Continuing the discussion from:
branch takes an expression that contains one or more coroutines that may take time to complete (more than one frame) and starts it off and then immediately proceeds to the next expression.
It essentially turns any coroutine into a method. This also allows you to start coroutines in methods.
branch guy._path_to_pos(pos) guy._yell // runs same time as _path_to_pos
You may see
branch used in constructor calls since a constructor is a method and methods can only call other expressions that return instantly. Coroutines can take more than one frame to complete and
branch will make one or more coroutines return immediately - even if sub-expressions of the
branch continue on after it completes.
branch also returns the invoked object that is running in the background such as an
!icoro: branch guy._path_to_pos(pos) guy._yell // can interact with coro as desired
The expression called by the
branch can be a compound expression such as a code block, then all the expressions are branched.
branch [ _wait(30) guy._path_to_pos(pos) guy._jump ] guy._yell !iexpr: branch [ _wait(30) guy._path_to_pos(pos) guy._jump ] guy._yell // can use iexpr
The expression called by a branch is essentially a closure and it follows the same rules as a closure such as you cannot rebind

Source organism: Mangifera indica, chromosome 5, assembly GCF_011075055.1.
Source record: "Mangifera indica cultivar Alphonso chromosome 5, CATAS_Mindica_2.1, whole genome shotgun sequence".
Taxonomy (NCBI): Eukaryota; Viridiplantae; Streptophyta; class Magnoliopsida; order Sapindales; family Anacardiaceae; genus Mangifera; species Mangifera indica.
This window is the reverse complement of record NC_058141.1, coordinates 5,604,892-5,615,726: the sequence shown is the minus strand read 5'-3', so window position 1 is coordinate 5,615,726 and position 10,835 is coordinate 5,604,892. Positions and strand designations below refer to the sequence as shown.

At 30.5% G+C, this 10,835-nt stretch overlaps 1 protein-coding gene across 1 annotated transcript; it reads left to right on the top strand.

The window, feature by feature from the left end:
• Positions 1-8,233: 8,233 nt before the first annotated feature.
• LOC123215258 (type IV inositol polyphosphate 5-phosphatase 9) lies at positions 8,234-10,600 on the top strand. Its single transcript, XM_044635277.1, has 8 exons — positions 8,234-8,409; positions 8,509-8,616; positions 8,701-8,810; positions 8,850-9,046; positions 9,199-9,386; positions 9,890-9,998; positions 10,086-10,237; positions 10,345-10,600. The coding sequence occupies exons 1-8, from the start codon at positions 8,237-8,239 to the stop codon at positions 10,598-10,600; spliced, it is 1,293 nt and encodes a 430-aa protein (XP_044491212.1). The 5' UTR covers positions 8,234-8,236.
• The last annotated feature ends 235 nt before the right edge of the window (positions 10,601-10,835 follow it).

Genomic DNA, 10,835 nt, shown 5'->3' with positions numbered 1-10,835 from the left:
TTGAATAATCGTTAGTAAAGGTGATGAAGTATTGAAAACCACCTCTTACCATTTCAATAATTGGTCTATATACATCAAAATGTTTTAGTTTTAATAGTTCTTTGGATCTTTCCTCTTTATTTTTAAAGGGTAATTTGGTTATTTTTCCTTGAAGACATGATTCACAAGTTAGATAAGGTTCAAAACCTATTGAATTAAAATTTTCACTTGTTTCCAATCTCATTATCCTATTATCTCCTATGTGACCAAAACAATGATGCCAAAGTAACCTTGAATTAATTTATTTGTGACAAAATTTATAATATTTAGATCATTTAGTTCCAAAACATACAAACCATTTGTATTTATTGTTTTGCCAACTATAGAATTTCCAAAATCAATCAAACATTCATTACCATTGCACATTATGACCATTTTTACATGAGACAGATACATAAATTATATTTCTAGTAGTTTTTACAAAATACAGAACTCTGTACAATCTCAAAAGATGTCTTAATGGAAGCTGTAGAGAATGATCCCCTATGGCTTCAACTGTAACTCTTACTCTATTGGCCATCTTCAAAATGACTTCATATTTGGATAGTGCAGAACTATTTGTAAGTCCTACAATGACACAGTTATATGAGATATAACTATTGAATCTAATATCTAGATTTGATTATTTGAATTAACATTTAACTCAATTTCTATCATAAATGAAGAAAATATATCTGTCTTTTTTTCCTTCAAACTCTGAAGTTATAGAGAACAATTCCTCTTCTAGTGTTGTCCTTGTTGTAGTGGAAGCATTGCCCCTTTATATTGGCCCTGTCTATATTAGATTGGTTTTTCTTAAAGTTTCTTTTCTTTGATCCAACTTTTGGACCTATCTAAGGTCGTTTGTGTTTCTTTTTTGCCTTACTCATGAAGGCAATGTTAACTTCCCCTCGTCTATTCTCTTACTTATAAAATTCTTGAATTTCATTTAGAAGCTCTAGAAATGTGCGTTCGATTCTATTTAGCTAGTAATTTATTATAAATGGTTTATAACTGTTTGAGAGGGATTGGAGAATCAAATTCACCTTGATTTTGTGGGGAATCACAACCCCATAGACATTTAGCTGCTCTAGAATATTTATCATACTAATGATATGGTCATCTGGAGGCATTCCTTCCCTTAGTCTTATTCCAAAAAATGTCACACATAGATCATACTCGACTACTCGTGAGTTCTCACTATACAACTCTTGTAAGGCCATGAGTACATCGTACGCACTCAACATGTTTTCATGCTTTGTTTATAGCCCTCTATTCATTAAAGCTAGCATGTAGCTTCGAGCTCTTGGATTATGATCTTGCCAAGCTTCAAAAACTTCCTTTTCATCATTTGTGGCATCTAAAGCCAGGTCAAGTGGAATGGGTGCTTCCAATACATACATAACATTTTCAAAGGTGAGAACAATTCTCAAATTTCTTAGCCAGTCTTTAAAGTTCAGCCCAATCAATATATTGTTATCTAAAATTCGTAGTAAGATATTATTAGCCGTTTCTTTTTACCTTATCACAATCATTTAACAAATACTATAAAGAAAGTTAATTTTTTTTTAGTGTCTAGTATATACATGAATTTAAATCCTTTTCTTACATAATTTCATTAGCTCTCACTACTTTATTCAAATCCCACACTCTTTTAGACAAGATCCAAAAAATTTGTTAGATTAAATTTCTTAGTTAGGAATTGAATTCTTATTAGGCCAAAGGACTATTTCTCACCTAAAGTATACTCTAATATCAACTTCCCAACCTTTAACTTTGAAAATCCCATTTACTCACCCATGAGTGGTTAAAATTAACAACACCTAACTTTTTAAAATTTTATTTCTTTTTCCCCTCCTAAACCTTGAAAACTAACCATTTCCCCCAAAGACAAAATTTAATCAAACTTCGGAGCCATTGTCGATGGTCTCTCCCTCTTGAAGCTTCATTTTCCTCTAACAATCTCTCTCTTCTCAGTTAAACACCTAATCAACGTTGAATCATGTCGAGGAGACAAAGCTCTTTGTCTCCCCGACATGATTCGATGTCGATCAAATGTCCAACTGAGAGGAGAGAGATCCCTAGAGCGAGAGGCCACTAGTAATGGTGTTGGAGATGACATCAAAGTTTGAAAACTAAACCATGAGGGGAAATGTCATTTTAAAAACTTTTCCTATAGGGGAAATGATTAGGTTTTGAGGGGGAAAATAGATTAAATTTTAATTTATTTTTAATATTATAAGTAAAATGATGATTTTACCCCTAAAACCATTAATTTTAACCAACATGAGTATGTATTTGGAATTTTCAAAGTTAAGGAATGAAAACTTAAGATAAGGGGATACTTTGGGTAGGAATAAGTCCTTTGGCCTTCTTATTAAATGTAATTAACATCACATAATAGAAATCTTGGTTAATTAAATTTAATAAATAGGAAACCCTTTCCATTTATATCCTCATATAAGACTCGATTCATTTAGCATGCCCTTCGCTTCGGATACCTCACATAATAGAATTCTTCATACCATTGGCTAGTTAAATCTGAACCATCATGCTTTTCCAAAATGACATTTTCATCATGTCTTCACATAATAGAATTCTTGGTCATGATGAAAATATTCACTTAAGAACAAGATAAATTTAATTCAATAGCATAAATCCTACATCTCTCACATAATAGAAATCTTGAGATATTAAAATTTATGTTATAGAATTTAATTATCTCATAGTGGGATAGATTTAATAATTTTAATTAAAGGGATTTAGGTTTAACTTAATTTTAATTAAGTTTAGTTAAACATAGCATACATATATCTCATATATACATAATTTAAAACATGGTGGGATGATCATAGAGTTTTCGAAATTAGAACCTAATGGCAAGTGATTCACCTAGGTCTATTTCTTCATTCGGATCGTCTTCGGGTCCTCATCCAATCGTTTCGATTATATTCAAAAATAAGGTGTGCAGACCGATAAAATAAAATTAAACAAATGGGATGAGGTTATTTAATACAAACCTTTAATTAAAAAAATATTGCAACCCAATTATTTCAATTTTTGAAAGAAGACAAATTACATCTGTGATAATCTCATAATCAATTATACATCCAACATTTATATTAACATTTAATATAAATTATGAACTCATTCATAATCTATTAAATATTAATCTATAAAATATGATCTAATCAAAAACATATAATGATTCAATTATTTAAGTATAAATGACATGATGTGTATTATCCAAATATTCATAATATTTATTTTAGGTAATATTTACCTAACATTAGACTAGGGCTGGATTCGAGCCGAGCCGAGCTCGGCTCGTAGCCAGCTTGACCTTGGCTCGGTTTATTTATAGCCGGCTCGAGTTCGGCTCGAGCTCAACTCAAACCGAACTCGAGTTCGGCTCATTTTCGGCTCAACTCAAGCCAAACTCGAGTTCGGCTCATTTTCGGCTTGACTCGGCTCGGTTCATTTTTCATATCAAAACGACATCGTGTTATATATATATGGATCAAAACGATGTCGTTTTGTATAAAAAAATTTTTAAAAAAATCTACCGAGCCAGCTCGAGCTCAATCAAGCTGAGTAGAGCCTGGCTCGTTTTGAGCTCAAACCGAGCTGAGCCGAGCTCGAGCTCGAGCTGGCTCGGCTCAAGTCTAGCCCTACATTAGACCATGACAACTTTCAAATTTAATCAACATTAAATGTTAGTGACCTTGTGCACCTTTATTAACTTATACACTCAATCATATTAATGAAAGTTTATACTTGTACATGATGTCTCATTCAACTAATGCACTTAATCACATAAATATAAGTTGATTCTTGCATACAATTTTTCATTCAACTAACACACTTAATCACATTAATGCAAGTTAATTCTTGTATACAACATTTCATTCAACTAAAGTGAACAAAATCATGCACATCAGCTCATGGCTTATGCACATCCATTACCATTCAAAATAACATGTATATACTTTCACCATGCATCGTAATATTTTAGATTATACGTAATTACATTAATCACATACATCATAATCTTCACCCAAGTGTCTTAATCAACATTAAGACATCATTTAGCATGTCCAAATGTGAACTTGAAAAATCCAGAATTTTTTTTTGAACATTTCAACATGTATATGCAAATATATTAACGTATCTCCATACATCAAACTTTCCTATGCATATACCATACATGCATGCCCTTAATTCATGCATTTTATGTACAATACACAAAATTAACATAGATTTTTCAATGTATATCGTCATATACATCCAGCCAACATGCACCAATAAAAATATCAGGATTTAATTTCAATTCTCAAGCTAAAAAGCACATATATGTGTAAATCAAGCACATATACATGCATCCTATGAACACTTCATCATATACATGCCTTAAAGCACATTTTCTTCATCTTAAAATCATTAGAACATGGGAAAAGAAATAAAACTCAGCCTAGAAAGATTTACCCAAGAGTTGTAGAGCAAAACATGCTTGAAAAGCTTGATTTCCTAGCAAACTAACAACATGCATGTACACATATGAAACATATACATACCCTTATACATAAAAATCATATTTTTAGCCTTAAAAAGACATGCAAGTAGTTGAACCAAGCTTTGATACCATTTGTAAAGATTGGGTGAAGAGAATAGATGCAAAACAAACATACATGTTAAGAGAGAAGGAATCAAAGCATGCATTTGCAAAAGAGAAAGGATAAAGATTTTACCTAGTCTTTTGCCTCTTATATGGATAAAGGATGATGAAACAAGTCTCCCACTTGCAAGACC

: a temporary variable, If you want to change a variable you must assign
:= a new value.
banch is quite handy and very powerful.
Other concurrent commands
sync- runs two or more durational expressions (a coroutine or other blocks of code that contain one or more coroutines) simultaneously and when the last durational expression completes (longest time) then it runs any following expressions
sync [ _do_this _do_that ] // Runs after both _do_this and _do_that complete _do_next
race- runs two or more durational expressions simultaneously and when the first durational expression (shortest time) it aborts the other durational expressions and then runs any following expressions
race [ _do_this _do_that ] // Runs after either _do_this or _do_that completes _do_next
- Or as a closure that runs concurrently.